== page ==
By: Ashton Newton Entertainment Editor
Western’s theatre department has put on a number of engaging and fun productions throughout the year and their latest is right around the corner.
“This Girl Laughs, This Girl Cries, This Girl Does Nothing,” originally written by Finegan Kruckemeyer, is the latest play that Western’s theatre department has been hard at work preparing for. The play includes 18 Western students acting and guest director, Jen Rowe.
Rowe is a director/actor based out of Portland, Oregon who founded The Quick and Dirty Art Project in 2010, where she produced and directed seven shows. Rowe also directed Idris Goodwin’s “How We Got On” at the Portland Playhouse.
“This Girl Laughs, This Girl Cries, This Girl Does Nothing” is a fable that follows triplet sisters and their struggles growing up and finding their way in life after being abandoned in the woods.
The play stars Lindsay Spear, junior Bachelor of Fine Arts acting major, as Albienne, Chynna Shurts, first-year Bachelor of Fine Arts theatre major, as Beatrix, and Natalie Doerfler, sophomore Bachelor of Fine Arts theatre major, as Carmen.
“I would describe this story as a coming of age story. It’s a story about human resiliency, a story that embraces the message that ‘new days are always the best time for starting life journeys.’ Each of these girls, everyday, they choose to adventure in a new way and it leads them after 20 years to growing up and understanding more about themselves and who they are as people,” said Rowe.
The three sisters have disparate character traits that affect how they act in the play and sends them in different directions.
“Albienne is the oldest of the triplets, if that can mean anything. She likes to act like it. She’s very much a leader and she likes to lead people, people are drawn to her strong personality,” said Spear.
“Beatrix is a child of the sun, she’s an adventure, always climbing trees and exploring the world. She’s not afraid to explore the world, she really wants to get out there and see what there is,” added Shurts.
“Carmen is very much an introvert, while her two other sisters are extroverts. She likes to care for other people. She’s happy where she is. She has, what we reference in this show as a backpack called the Weight of the World, which she carries on her shoulders. It’s not something that she feels obligated to do, it’s something she enjoys to do because she just likes seeing the world as how it is,” said Doerfler.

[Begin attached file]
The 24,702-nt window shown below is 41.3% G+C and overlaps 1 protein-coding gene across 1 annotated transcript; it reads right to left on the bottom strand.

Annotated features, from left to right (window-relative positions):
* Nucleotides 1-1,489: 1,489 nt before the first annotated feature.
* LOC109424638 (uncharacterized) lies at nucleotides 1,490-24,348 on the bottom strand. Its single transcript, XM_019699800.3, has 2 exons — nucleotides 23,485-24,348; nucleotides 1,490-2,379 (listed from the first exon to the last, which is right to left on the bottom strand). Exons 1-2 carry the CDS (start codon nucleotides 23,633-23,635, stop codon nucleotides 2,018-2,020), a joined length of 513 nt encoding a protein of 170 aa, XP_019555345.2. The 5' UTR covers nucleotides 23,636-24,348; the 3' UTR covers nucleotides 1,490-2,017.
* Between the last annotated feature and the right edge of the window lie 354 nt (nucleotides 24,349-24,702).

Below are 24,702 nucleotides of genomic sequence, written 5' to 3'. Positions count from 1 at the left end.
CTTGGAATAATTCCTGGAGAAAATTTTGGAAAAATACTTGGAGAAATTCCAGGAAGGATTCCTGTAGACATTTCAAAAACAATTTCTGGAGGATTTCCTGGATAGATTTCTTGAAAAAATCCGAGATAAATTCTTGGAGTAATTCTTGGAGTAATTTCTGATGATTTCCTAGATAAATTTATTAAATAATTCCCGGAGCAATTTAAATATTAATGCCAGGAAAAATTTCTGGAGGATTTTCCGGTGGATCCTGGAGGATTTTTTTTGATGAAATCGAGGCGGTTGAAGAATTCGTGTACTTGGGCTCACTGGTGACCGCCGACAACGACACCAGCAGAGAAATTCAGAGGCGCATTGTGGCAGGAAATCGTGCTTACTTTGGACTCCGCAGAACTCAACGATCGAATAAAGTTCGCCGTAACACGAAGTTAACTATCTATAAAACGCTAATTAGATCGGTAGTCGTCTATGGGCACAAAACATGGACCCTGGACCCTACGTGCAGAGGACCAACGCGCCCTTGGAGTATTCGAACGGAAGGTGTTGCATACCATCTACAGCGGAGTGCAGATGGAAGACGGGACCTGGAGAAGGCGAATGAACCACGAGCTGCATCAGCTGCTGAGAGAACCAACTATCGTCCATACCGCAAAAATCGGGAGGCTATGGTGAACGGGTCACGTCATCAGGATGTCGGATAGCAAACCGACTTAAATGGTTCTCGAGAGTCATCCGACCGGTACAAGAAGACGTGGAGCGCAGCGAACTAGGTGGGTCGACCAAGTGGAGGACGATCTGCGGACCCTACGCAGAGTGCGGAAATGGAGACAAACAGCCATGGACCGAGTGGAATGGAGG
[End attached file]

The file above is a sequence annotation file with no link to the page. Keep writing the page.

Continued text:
The play is unlike other plays in that it doesn’t have a set, it’s an open, narrative fable, so Rowe had to get creative with directing.
“My experience directing this play has been one of trying to bring as many exciting elements together and find marriages between them. I’m given the opportunity to create a completely original, novel way of telling a story through theatre,” said Rowe.
“I have decided to have 18 people in this cast, the largest cast I’ve ever had has been nine, so I doubled it. I’ve decided to have a shadow play, I’ve decided to bring in music and instruments that are not in the script. I have decided to allow the spectacle of storytelling to tell from the bodies on stage and the physicality of our actors rather than trying to represent that with set pieces.”
Working on “This Girl Laughs, This Girl Cries, This Girl Does Nothing” hasn’t been without fun for everyone involved. All through rehearsals, the cast and crew have been having a great time working on the play.
“One of the things that I’ve been trying to hammer in is the idea of ‘play’ in our play. Although we’re trying to tell a story that is a fable, and the reason we call it a fable is because it deals with a very heavy, realistic and grounded situation, these girls are abandoned in the wood and set off to conquer the woods on their own terms,” said Rowe. “Finding the balance between the reality of their story and the ‘play’ of getting to tell this kind of story through magical realism was one of my big goals, so for most of rehearsals we’d play a game.”
“This Girl Laughs, This Girl Cries, This Girl Does Nothing” runs from May 31 to June 3 in Rice Auditorium at 7:30 p.m. and June 1-2 at 2 p.m. Tickets are $14 or $8 with a Western student I.D.
“Allow yourself to enjoy this show as much as we enjoyed creating this show,” said Doerfler.
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